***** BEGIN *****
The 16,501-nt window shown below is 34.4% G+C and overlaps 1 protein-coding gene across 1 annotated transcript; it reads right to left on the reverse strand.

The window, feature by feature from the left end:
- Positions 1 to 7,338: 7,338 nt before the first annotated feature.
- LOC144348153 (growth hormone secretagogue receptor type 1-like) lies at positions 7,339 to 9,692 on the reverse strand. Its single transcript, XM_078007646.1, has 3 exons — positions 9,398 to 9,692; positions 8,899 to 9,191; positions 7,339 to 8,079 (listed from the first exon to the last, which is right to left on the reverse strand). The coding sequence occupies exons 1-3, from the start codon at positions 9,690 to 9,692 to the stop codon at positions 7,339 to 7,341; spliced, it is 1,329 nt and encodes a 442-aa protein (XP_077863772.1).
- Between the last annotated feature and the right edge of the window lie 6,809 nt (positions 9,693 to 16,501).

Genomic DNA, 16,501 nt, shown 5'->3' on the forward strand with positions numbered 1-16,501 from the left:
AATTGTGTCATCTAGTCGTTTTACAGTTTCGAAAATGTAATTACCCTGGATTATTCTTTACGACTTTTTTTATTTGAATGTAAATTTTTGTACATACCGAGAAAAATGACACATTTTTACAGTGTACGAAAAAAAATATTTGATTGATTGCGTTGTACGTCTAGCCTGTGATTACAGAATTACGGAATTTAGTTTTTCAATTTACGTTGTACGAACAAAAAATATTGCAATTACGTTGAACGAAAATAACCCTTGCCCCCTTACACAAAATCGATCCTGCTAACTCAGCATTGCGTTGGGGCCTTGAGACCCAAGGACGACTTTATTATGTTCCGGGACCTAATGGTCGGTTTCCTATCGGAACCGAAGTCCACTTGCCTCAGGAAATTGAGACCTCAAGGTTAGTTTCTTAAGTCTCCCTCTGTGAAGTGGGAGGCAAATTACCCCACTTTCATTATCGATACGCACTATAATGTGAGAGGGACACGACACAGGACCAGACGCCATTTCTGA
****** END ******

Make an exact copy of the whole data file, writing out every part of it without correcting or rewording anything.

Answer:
The 16,501-nt window shown below is 34.4% G+C and overlaps 1 protein-coding gene across 1 annotated transcript; it reads right to left on the reverse strand.

The window, feature by feature from the left end:
- Positions 1 to 7,338: 7,338 nt before the first annotated feature.
- LOC144348153 (growth hormone secretagogue receptor type 1-like) lies at positions 7,339 to 9,692 on the reverse strand. Its single transcript, XM_078007646.1, has 3 exons — positions 9,398 to 9,692; positions 8,899 to 9,191; positions 7,339 to 8,079 (listed from the first exon to the last, which is right to left on the reverse strand). The coding sequence occupies exons 1-3, from the start codon at positions 9,690 to 9,692 to the stop codon at positions 7,339 to 7,341; spliced, it is 1,329 nt and encodes a 442-aa protein (XP_077863772.1).
- Between the last annotated feature and the right edge of the window lie 6,809 nt (positions 9,693 to 16,501).

Genomic DNA, 16,501 nt, shown 5'->3' on the forward strand with positions numbered 1-16,501 from the left:
AATTGTGTCATCTAGTCGTTTTACAGTTTCGAAAATGTAATTACCCTGGATTATTCTTTACGACTTTTTTTATTTGAATGTAAATTTTTGTACATACCGAGAAAAATGACACATTTTTACAGTGTACGAAAAAAAATATTTGATTGATTGCGTTGTACGTCTAGCCTGTGATTACAGAATTACGGAATTTAGTTTTTCAATTTACGTTGTACGAACAAAAAATATTGCAATTACGTTGAACGAAAATAACCCTTGCCCCCTTACACAAAATCGATCCTGCTAACTCAGCATTGCGTTGGGGCCTTGAGACCCAAGGACGACTTTATTATGTTCCGGGACCTAATGGTCGGTTTCCTATCGGAACCGAAGTCCACTTGCCTCAGGAAATTGAGACCTCAAGGTTAGTTTCTTAAGTCTCCCTCTGTGAAGTGGGAGGCAAATTACCCCACTTTCATTATCGATACGCACTATAATGTGAGAGGGACACGACACAGGACCAGACGCCATTTCTGA